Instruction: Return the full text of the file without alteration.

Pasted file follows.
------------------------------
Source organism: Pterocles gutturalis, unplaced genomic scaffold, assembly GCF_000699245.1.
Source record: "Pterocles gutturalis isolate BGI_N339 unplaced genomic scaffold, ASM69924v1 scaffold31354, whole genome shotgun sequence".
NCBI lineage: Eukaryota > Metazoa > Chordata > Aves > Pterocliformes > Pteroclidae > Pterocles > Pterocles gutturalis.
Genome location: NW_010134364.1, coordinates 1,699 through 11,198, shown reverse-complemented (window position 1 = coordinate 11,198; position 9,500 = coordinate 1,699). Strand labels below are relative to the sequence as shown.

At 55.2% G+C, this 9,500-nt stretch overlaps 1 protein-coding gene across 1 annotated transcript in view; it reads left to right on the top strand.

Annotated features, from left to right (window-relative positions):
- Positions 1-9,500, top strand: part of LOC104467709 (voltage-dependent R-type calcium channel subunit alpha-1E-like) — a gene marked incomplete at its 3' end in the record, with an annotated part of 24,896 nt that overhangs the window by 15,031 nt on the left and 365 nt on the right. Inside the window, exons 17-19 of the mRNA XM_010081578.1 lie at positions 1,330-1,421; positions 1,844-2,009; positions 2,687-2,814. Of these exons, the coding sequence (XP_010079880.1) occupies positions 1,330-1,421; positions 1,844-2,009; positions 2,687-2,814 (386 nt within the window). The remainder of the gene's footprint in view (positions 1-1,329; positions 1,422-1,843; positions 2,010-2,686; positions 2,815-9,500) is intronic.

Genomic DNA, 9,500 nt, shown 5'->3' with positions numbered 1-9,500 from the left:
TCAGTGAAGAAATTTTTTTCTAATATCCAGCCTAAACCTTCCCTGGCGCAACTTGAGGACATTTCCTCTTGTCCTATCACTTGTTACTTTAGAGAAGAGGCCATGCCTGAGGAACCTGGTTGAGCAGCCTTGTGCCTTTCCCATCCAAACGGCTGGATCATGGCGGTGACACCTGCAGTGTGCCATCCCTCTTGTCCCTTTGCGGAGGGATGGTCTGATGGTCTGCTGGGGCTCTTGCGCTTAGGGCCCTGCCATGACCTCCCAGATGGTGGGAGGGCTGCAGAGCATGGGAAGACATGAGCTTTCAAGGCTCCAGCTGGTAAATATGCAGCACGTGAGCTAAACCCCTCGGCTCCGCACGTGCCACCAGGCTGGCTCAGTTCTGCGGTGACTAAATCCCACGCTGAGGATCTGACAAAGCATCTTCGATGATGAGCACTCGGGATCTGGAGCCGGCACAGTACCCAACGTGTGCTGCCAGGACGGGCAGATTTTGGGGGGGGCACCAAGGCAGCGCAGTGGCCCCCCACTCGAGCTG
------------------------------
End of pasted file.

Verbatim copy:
Source organism: Pterocles gutturalis, unplaced genomic scaffold, assembly GCF_000699245.1.
Source record: "Pterocles gutturalis isolate BGI_N339 unplaced genomic scaffold, ASM69924v1 scaffold31354, whole genome shotgun sequence".
NCBI lineage: Eukaryota > Metazoa > Chordata > Aves > Pterocliformes > Pteroclidae > Pterocles > Pterocles gutturalis.
Genome location: NW_010134364.1, coordinates 1,699 through 11,198, shown reverse-complemented (window position 1 = coordinate 11,198; position 9,500 = coordinate 1,699). Strand labels below are relative to the sequence as shown.

At 55.2% G+C, this 9,500-nt stretch overlaps 1 protein-coding gene across 1 annotated transcript in view; it reads left to right on the top strand.

Annotated features, from left to right (window-relative positions):
- Positions 1-9,500, top strand: part of LOC104467709 (voltage-dependent R-type calcium channel subunit alpha-1E-like) — a gene marked incomplete at its 3' end in the record, with an annotated part of 24,896 nt that overhangs the window by 15,031 nt on the left and 365 nt on the right. Inside the window, exons 17-19 of the mRNA XM_010081578.1 lie at positions 1,330-1,421; positions 1,844-2,009; positions 2,687-2,814. Of these exons, the coding sequence (XP_010079880.1) occupies positions 1,330-1,421; positions 1,844-2,009; positions 2,687-2,814 (386 nt within the window). The remainder of the gene's footprint in view (positions 1-1,329; positions 1,422-1,843; positions 2,010-2,686; positions 2,815-9,500) is intronic.

Genomic DNA, 9,500 nt, shown 5'->3' with positions numbered 1-9,500 from the left:
TCAGTGAAGAAATTTTTTTCTAATATCCAGCCTAAACCTTCCCTGGCGCAACTTGAGGACATTTCCTCTTGTCCTATCACTTGTTACTTTAGAGAAGAGGCCATGCCTGAGGAACCTGGTTGAGCAGCCTTGTGCCTTTCCCATCCAAACGGCTGGATCATGGCGGTGACACCTGCAGTGTGCCATCCCTCTTGTCCCTTTGCGGAGGGATGGTCTGATGGTCTGCTGGGGCTCTTGCGCTTAGGGCCCTGCCATGACCTCCCAGATGGTGGGAGGGCTGCAGAGCATGGGAAGACATGAGCTTTCAAGGCTCCAGCTGGTAAATATGCAGCACGTGAGCTAAACCCCTCGGCTCCGCACGTGCCACCAGGCTGGCTCAGTTCTGCGGTGACTAAATCCCACGCTGAGGATCTGACAAAGCATCTTCGATGATGAGCACTCGGGATCTGGAGCCGGCACAGTACCCAACGTGTGCTGCCAGGACGGGCAGATTTTGGGGGGGGCACCAAGGCAGCGCAGTGGCCCCCCACTCGAGCTG